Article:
Financial leaders from the world's richest nations showed signs on Friday they were ready to work together to tackle a global economic downturn and calm turbulent financial markets.
The credit crisis has sent stock markets tumbling worldwide, economies are weakening and central banks are cutting interest rates while currencies swing, creating a tense backdrop for Group of Seven finance ministers and central bankers meeting in Tokyo over the weekend.
A draft of their communique, obtained by Reuters ahead of its release on Saturday, said the G7 saw heightened economic risk and growth moderating in key economies.
The world economy is facing a "more challenging and uncertain environment" than when they last met in October, it said.
"We will continue to watch developments closely and remain committed to taking necessary action, individually and collectively, in order to secure stability and growth in our economies," the draft read.
This follows European Central Bank President Jean-Claude Trichet on Thursday softening his anti-inflation stance and stressing the high levels of uncertainty caused by financial market turmoil and risks to the euro-zone economy.
Markets read this as a sign that the ECB now is willing to follow fellow central bankers in cutting interest rates if needed to prevent a damaging downturn. The US Federal Reserve, Bank of England and Bank of Canada all have eased monetary policy.
Ahead of the G7 meeting, analysts worried the G7 club faced dangerous divisions over how to calm turbulent markets and ease fears of a worldwide slump from the credit crisis, with Europe and Japan unwilling to join in aggressive stimulus programmes.
Last month saw 1.25 percentage points in Fed rate cuts plus a $150 billion fiscal package to tackle credit problems from the sub-prime mortgage crisis. Whether this is enough to rescue the US economy and avert a worldwide economic slump remains very much in question.
US Treasury Secretary Hank Paulson sought to reassure on that front, saying the US economy is fundamentally healthy.
"I still believe that we are going to continue to grow, although at a slower pace for a while. But the risk is very much to the downside," he told Japan's NHK television.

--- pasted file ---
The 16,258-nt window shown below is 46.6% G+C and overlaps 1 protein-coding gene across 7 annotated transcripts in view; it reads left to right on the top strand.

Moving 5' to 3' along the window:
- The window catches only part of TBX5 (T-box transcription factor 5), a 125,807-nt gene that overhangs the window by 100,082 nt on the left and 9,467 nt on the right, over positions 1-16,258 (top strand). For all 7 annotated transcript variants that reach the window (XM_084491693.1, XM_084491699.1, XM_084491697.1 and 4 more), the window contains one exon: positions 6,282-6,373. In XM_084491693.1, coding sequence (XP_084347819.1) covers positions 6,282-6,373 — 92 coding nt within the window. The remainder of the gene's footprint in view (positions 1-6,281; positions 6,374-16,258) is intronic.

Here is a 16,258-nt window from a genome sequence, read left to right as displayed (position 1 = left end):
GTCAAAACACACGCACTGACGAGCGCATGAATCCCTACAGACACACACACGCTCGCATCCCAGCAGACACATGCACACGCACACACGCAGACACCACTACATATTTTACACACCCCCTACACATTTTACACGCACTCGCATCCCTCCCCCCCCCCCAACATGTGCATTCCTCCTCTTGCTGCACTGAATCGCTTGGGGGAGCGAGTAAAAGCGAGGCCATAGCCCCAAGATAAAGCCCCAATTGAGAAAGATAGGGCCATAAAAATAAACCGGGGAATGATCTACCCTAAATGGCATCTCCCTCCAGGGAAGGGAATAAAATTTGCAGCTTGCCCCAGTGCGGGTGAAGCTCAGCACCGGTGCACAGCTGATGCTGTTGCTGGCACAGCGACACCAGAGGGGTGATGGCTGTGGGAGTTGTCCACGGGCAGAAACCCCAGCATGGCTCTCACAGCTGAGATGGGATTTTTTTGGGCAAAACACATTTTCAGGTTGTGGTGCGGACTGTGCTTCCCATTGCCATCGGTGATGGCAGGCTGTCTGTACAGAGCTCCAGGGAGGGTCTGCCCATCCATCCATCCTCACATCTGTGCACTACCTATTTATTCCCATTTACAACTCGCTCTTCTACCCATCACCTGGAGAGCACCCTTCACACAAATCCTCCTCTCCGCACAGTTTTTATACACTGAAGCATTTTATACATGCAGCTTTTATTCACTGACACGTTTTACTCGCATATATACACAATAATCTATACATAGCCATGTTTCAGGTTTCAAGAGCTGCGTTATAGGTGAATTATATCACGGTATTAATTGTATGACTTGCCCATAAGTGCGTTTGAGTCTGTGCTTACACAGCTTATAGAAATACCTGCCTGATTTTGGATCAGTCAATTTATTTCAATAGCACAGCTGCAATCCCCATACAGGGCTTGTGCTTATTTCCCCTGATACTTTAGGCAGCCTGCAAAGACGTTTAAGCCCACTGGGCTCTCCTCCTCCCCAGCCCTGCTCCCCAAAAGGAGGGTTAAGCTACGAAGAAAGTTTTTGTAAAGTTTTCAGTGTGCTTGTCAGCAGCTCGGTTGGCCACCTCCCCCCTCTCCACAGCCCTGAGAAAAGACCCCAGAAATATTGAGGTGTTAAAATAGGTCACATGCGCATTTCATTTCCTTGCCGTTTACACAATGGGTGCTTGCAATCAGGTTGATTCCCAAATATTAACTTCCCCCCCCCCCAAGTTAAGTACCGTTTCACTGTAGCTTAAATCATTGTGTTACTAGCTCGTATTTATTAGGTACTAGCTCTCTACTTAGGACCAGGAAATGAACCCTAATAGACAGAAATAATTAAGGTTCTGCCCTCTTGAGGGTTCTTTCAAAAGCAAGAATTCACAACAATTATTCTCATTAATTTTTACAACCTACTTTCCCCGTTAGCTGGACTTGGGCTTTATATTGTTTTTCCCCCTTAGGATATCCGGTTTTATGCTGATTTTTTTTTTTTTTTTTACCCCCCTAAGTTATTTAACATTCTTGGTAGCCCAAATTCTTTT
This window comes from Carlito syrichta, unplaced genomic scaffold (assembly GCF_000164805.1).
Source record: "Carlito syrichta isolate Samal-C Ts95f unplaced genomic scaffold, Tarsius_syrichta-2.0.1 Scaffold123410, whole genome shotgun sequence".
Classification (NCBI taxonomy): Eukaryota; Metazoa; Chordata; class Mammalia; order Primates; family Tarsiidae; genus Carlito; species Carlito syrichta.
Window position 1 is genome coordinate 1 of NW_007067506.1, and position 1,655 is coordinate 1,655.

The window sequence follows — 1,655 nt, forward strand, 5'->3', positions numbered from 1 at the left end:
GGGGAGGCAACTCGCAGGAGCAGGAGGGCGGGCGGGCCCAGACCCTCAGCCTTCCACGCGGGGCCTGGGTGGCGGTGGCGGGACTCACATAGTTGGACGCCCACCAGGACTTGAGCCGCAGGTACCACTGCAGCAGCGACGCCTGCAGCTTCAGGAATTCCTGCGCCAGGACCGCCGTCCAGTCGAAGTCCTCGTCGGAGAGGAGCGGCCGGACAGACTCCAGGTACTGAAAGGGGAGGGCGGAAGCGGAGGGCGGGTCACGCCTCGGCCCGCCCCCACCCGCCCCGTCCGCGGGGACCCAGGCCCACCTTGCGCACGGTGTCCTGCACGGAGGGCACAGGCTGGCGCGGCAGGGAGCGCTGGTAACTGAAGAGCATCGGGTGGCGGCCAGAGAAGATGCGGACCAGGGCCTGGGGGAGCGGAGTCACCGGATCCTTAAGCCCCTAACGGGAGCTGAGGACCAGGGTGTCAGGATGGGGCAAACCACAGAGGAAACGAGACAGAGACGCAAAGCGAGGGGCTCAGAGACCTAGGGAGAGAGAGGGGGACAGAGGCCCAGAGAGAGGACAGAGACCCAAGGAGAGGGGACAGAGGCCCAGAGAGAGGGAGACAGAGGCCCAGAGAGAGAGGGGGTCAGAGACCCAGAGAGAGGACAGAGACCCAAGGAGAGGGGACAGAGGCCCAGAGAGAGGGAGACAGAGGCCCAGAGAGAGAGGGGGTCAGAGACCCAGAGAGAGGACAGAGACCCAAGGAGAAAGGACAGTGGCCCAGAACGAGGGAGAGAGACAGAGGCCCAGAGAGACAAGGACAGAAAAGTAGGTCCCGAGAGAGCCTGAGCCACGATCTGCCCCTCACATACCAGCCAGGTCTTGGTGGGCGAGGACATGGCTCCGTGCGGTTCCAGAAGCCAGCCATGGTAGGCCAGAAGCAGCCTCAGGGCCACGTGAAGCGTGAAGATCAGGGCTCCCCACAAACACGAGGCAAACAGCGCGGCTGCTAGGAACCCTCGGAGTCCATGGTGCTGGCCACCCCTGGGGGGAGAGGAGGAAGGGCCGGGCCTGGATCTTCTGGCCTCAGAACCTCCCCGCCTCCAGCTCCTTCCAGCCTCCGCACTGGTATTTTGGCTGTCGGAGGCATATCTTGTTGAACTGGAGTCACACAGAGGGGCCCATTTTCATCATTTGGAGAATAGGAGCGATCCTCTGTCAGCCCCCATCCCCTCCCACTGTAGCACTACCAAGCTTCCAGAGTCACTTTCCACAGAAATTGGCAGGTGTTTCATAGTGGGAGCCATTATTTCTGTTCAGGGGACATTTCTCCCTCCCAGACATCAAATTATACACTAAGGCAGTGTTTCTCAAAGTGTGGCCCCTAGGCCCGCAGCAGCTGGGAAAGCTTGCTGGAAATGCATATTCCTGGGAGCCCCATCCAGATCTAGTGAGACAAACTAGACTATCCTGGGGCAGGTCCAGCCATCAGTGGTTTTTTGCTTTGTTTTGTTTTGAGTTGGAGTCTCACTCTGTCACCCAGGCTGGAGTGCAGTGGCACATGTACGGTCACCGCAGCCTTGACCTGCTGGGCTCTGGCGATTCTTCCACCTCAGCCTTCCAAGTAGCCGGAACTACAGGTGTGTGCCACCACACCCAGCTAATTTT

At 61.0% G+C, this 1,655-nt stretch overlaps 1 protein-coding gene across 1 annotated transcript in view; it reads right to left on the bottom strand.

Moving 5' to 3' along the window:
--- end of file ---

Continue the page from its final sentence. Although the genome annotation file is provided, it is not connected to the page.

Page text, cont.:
The G7 financial leaders are not expected to break any new ground on foreign exchange rates at this meeting.
Rather, financial upheaval was in the forefront of ministers minds as they arrived for the Tokyo G7 meeting.
"We will hold frank discussions regarding the sub-prime impact on financial markets and the global economy," said Japanese Finance Minister Fukushi Nukaga.
German Finance Minister Peer Steinbrueck in a letter to G7 finance ministers called on his colleagues to address financial market problems.
"Prompt and co-ordinated action by central banks has helped to ease the immediate problems. Yet the full impact of the sub-prime crisis on the financial sector is yet to be known," he wrote in the letter seen by Reuters.
He said "political responses" were needed to strengthen risk management, bank capital and transparency in financial markets.
The Financial Stability Forum, a group of central bankers and other regulators studying the sub-prime mortgage problem and market upheaval, is due to deliver an interim report to the G7 policymakers.
But it was the willingness of central bankers to provide monetary easing that pleased politicians.
"I was pleasantly surprised on reading the declaration of Mr. Trichet," said French Economy Minister Christine Lagarde.
Russia's Finance Minister Alexei Kudrin said policymakers must work together to find solutions to the credit shortage.
"Co-ordination of efforts may soften the consequences of such crises, first of all a co-ordination of efforts between central banks on their refinancing rates because this is the key factor supporting the financial system," Kudrin told reporters in Moscow before heading to Tokyo.
British Finance Minister Alistair Darling played down the prospect of any co-ordinated steps to boost global growth at the G7. "The first thing is that conditions in different countries are not the same," he said.
Whether the emerging economies can come through the US shakeout relatively unscathed will be on the agenda when G7 officials meet with finance ministers of China, Indonesia, South Korea and Russia for dinner on Saturday.
The head of the Asian Development Bank, Haruhiko Kuroda, said on Friday fiscal stimulus could be an option for emerging Asian economies if global growth slows further but the main concern for now is to contain inflation. (Reuters)
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